Largest order of mammals used in mine clearance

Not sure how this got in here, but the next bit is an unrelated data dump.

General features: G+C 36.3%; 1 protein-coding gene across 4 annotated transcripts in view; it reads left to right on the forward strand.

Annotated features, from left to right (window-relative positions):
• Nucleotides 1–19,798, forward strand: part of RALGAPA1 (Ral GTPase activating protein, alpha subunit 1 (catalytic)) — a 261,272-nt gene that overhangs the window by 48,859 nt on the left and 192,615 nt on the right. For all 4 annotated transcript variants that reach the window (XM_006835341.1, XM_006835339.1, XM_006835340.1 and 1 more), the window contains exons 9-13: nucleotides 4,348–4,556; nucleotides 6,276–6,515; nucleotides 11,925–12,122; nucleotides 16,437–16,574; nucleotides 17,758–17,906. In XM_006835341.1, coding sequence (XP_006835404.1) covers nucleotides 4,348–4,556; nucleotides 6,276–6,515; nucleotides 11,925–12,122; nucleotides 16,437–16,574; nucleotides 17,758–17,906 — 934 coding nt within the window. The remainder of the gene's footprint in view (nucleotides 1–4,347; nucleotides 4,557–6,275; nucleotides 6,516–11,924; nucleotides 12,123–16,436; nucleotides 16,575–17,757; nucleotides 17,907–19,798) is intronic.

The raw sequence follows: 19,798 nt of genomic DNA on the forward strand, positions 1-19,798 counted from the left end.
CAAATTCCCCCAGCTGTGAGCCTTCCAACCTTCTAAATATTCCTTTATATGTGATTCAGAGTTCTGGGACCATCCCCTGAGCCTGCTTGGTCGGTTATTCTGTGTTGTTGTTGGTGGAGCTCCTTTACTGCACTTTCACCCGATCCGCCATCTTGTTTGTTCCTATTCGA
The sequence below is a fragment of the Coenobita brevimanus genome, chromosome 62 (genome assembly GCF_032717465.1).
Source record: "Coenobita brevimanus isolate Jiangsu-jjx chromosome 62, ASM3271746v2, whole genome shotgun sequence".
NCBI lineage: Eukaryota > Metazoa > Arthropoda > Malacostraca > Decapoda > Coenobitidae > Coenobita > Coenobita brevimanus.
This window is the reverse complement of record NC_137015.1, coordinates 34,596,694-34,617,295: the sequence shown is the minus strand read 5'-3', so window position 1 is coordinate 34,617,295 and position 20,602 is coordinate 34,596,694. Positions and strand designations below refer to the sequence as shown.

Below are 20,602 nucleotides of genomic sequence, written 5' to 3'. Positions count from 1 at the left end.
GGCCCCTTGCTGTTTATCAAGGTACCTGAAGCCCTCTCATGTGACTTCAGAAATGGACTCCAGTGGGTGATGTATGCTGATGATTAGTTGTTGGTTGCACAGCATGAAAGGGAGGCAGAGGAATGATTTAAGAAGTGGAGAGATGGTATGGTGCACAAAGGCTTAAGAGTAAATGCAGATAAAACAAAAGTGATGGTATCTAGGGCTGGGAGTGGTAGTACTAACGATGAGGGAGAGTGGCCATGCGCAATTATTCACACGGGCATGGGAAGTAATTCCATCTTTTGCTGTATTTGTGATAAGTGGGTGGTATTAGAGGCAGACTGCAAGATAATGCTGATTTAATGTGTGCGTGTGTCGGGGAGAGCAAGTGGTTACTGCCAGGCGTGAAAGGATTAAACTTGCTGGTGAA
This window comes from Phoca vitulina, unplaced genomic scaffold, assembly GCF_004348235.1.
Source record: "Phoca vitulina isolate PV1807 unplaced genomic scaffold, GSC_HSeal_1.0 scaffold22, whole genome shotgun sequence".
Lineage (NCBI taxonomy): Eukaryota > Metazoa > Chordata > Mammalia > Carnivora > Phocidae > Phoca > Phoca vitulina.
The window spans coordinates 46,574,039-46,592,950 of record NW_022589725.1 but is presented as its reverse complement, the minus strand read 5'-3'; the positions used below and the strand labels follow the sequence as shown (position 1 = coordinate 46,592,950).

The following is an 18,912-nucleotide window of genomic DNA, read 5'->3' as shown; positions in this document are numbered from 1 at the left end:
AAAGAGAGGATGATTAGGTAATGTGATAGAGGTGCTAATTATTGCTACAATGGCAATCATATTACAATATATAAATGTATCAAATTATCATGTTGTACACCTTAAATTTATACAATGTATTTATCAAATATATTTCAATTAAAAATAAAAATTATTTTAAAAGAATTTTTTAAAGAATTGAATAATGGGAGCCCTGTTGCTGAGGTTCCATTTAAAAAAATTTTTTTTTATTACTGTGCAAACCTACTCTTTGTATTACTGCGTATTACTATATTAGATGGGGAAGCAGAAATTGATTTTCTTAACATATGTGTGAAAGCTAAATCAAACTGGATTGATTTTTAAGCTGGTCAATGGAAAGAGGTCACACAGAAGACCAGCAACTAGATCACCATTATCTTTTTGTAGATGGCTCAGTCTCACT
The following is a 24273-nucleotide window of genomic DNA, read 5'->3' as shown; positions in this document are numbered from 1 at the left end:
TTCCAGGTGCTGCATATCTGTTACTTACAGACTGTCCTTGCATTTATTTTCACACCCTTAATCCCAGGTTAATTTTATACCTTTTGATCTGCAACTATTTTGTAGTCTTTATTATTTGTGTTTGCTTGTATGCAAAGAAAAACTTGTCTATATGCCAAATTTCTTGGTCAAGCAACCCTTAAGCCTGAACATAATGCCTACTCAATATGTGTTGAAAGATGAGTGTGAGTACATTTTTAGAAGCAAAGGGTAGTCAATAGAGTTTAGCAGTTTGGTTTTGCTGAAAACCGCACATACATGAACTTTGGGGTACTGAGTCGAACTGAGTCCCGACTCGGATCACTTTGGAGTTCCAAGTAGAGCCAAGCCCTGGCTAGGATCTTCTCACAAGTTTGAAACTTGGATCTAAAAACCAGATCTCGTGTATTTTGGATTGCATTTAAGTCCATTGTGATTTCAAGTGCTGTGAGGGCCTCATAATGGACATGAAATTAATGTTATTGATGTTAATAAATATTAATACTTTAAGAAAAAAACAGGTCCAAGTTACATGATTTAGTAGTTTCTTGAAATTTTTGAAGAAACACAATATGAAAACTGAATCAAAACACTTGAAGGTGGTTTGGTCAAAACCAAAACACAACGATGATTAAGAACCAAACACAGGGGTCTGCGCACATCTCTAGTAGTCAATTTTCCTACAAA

In Tanzania, Africa, rats are being trained by a Dutch Non Governmental Organisation (APOPO) to sniff out landmines, having already been used successfully in Mozambique for this purpose. Out of nearly 2,000 species in the order of rodents, the Giant African Pouched Rat (Cricetomys gambianus), is the favoured animal, as it is found everywhere in sub-Saharan Africa and is resilient to most tropical diseases. They are a cost effective and efficient way of undertaking what is otherwise a highly dangerous task for human operatives. The work is much less dangerous for rats as they are much lighter and therefore unlikely to trigger a mine. Training the rats to recognise the smell of TNT explosive takes around nine months and two rats can clear an area of 200 square metres (2,150 square feet) in two hours, whereas human mine clearers would need a day for the same area. Such rats have already cleared almost two million square metres of land in Mozambique. The rats can also be trained to detect tuberculosis in human sputum samples.